27 February 2018

Bank Negara Malaysia issues policy document for digital currencies

Bank Negara Malaysia (“the Bank”) has today issued the Anti-Money Laundering and Counter Financing of Terrorism Policy for Digital Currencies (Sector 6) which has taken into account feedback received during the public consultation period on the exposure draft released on 14 December 2017. The policy aims to ensure that effective measures are in place against money laundering and terrorist financing risks associated with the use of digital currencies and to increase the transparency of digital currency activities in Malaysia.


What does the policy states ???
The public is reminded that digital currencies are not legal tender in Malaysia. Accordingly, digital currency businesses are not covered by prudential and market conduct standards or arrangements that are applicable to financial institutions regulated by the Bank. Members of the public are advised to carefully evaluate the risks associated with dealings in digital currencies. 

Any persons carrying on activities involving digital currencies should refer to the details within the policy to determine its applicability and comply accordingly. Persons covered under the policy as reporting institutions are expected to comply with the provisions of the Companies Act 2016 including the requirement to be incorporated or registered.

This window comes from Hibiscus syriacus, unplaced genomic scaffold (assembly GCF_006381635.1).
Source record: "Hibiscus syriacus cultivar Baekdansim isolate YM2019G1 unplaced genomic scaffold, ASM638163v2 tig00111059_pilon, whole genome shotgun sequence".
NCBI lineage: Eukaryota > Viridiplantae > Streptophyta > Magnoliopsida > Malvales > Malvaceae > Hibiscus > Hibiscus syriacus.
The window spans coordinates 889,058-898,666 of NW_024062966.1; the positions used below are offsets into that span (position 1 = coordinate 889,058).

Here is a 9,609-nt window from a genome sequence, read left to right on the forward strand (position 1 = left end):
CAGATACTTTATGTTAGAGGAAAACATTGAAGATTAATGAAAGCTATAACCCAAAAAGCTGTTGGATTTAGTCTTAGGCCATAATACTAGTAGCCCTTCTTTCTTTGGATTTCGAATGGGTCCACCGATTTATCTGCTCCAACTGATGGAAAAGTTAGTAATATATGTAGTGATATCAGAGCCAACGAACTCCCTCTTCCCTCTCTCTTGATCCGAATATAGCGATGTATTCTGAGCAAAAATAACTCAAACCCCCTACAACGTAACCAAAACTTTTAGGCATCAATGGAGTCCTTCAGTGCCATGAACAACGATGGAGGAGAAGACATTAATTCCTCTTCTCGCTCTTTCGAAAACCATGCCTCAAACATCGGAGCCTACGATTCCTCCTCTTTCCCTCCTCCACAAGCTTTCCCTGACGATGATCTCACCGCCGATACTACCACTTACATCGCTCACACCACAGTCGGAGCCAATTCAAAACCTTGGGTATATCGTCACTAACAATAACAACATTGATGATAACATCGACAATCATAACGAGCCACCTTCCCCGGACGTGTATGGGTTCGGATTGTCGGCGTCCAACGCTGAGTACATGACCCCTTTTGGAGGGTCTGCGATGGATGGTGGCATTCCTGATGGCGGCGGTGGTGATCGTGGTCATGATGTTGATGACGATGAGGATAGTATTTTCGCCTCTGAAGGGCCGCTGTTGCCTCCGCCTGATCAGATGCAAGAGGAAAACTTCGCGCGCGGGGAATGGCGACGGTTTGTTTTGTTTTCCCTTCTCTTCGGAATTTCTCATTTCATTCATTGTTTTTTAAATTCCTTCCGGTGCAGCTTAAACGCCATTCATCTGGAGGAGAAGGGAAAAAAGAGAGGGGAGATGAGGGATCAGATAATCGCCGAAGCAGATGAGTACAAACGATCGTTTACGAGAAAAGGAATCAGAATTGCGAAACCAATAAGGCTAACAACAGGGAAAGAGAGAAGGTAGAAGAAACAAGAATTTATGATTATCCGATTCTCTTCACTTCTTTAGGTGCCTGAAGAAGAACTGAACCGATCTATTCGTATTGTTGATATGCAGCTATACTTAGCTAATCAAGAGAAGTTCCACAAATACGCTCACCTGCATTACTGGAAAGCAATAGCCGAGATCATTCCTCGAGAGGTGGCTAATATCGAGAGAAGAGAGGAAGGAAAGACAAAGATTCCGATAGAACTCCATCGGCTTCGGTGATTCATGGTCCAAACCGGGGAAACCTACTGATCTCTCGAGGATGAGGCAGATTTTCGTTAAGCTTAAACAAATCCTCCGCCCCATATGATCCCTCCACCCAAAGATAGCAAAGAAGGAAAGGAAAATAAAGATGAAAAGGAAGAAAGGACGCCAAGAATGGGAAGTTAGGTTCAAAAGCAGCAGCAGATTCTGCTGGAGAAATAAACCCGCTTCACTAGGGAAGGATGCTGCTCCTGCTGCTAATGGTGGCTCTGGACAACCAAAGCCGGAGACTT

Members of the public may access the policy document as well as a list of common questions and feedback on the Bank's website at http://www.bnm.gov.my/.

Commonly asked questions and feedback from BNM:
Will BNM regulate Initial Coin Offerings (ICO)?Activities related to ICOs are under the purview of the Securities Commission.
• If the ICO involves activities that fall within the scope of services defined under section 4.1 of the policy document, then that activity is under the ambit of the guideline. 

Can BNM consider allowing Digital Currency Exchangers (DCEs) to use selfies in verifying customer’s identity? How does a DCE view the original document?
• The Bank places no restriction on using electronic means of performing the necessary customer due diligence (CDD) or verification of a customer’s identity. However, such methods must satisfy the requirement under Section 9.3.3 which stipulates the process has to be as effective as that of a face-to-face process.
• Reporting institutions (“RI”) can view identification documents physically or via electronic
means, as long as the RI can reasonably determine its authenticity. 

Will Peer-to-Peer (P2P) transactions be covered under the proposed policy document?• As long as the P2P transactions that are offered as services satisfy the definition under section 4.1, they will be required to adhere to requirements as reporting institutions. 

What is BNM’s view on the imposition of tax on currency trading profit?• This issue is under the purview of the Inland Revenue Board (IRB). But as a matter of principle, businesses should be obligated to pay tax on revenues they generate domestically. 

Can individuals run a digital currency exchange business without registering company with the Companies Commission of Malaysia?
• The Bank expects any person any persons, whether local or foreign, to be incorporated or registered under the Companies Act 2016 if they are carrying on or intending to carry on the activities listed in Paragraph 4.1 of the policy in Malaysia. 

(Source: Bank Negara Malaysia website)

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